L to R: Silvio Micali, Shafi Goldwasser, Ronald Rivest
Rachel Gordon | Computer Science and Artificial Intelligence Laboratory
EECS Professors Silvio Micali, Shafi Goldwasser, and Ronald Rivest have won this year’s BBVA Foundation Frontiers of Knowledge Awards in the Information and Communication Technologies category. The three, all principal investigators in CSAIL, won for their work in cryptography.
A fourth recipient, Adi Shamir of the Weizmann Institute of Science in Tel Aviv, Israel, is a former MIT professor.
The BBVA Foundation Awards span eight categories, for contributions of "originality and theoretical significance, (including) research work that successfully enlarges the scope of our current knowledge.”
The professors were awarded for their significant contributions in advanced crypto-protocols, which enable secure transmission of data for things like transactions, emails, and social information. Their work also provides a basis for crypto-currencies such as Bitcoin.
"The aggregate work of the awardees is crucial to the fabric of our connected digital society," announced the jury bestowing the award. "Every time we log in to social media, purchase goods online...or sign electronically, we leverage the technology developed by their research."
In 1978, Rivest, Shamir, and an MIT colleague, Leonard Adleman, created the RSA algorithm, which was the first protocol that let users securely transmit data in an intractable way for today’s computers. The method is called public-key encryption, as it gives users two keys: a public key to encrypt the message, and a second key known only to the receiver.
"In the late 1970s, we didn't even have the World Wide Web, it was impossible to imagine that our method would become what it is today," says Rivest in a related press release. “Right now, each time we make an online purchase, the transaction's security is based on our encryption technology.”
Later on in 1982, Goldwasser and Micali had a prolific partnership of their own. After taking the same doctorate course, they came up with a mathematical demonstration for when an encryption method is genuinely unbreakable.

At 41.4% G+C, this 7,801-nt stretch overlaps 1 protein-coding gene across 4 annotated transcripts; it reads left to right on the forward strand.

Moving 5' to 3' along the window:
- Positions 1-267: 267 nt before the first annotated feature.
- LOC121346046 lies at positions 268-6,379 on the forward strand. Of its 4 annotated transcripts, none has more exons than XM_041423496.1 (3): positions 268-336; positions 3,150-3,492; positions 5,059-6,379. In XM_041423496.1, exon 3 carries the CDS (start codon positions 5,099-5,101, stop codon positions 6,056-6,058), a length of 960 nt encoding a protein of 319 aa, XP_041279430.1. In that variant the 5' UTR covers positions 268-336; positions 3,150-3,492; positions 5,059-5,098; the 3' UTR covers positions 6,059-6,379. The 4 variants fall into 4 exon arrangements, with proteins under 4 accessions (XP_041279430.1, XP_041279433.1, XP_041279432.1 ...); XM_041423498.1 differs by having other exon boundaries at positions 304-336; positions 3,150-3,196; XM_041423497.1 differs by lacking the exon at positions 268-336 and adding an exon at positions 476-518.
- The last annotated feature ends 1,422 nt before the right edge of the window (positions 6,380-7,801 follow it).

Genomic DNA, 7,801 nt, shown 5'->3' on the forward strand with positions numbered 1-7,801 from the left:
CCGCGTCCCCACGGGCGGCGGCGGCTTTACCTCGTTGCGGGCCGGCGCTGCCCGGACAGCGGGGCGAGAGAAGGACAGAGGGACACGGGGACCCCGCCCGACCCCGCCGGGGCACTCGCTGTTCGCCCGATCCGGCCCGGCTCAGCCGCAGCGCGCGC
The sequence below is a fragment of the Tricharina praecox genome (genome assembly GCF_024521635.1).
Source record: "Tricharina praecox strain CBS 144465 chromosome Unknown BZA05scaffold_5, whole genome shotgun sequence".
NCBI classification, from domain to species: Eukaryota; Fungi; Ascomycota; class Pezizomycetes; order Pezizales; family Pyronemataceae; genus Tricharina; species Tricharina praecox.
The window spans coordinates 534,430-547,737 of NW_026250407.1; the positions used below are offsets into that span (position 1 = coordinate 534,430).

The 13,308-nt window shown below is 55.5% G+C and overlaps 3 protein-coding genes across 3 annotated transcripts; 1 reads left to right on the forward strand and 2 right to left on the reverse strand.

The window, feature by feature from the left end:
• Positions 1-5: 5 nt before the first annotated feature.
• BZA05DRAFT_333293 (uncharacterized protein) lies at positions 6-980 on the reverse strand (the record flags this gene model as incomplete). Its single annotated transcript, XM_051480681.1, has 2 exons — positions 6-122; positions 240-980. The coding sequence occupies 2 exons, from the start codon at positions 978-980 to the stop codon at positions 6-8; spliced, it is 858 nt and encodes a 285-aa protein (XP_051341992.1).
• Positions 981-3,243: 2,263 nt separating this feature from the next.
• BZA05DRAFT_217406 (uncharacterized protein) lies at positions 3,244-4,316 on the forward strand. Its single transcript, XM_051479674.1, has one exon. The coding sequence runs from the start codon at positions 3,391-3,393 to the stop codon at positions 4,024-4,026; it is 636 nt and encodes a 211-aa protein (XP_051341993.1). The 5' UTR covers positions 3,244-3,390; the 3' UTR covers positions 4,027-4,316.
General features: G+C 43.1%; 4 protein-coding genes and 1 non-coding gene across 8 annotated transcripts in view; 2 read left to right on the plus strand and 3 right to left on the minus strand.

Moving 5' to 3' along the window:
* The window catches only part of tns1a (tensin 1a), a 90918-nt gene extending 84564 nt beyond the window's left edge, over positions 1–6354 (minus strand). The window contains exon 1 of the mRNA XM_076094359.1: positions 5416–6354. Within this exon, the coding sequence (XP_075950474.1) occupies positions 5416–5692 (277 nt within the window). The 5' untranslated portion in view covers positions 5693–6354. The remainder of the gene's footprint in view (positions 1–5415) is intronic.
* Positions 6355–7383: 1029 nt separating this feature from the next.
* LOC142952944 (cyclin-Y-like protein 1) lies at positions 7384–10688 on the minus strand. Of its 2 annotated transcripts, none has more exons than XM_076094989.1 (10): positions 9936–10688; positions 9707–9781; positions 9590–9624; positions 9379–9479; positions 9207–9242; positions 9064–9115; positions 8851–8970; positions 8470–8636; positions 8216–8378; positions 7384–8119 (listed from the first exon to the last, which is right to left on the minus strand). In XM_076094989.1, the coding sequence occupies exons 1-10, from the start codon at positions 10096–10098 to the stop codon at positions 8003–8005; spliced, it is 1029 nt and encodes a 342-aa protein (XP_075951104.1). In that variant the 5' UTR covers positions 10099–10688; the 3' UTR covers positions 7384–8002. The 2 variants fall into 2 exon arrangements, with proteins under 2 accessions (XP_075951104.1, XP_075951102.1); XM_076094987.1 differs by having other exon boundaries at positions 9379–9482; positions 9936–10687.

“Our contribution was to apply a rigorous method to ensure that if someone wants to understand part of an encrypted message, they would first have to solve a mathematical problem that has stood unsolved for hundreds of years,” says Micali in a related press release.
Micali is Ford Professor of Engineering at MIT. His scientific interests focus on information security, such as interactive and computationally sound proofs, zero knowledge proofs, secure protocols, and mechanism design.
Goldwasser is the RSA Professor of Electrical Engineering and Computer Science at MIT. Her research contributions include zero-knowledge interactive proofs, protocols, and multi-party secure protocols, which are instrumental technologies for online identification and utilizing blockchains for distributed transactions.
Rivest is an Institute Professor at MIT. In addition to co-inventing the RSA public-key cryptosystem, he is a founder of RSA Data Security and has worked in the areas of computer algorithms, machine learning, and VLSI design.
Shamir is now the Paul and Marlene Borman Professorial Chair of Applied Mathematics at the Weizmann Institute, while Adleman is now the Henry Salvatori Distinguished Chair in Computer Science and a professor of computer science at the University of Southern California. Rivest, Shamir, and Adleman received the Association for Computing Machinery (ACM) 2002 A.M. Turing Award for their work on the RSA algorithm.
The BBVA Foundation is based in Madrid, Spain.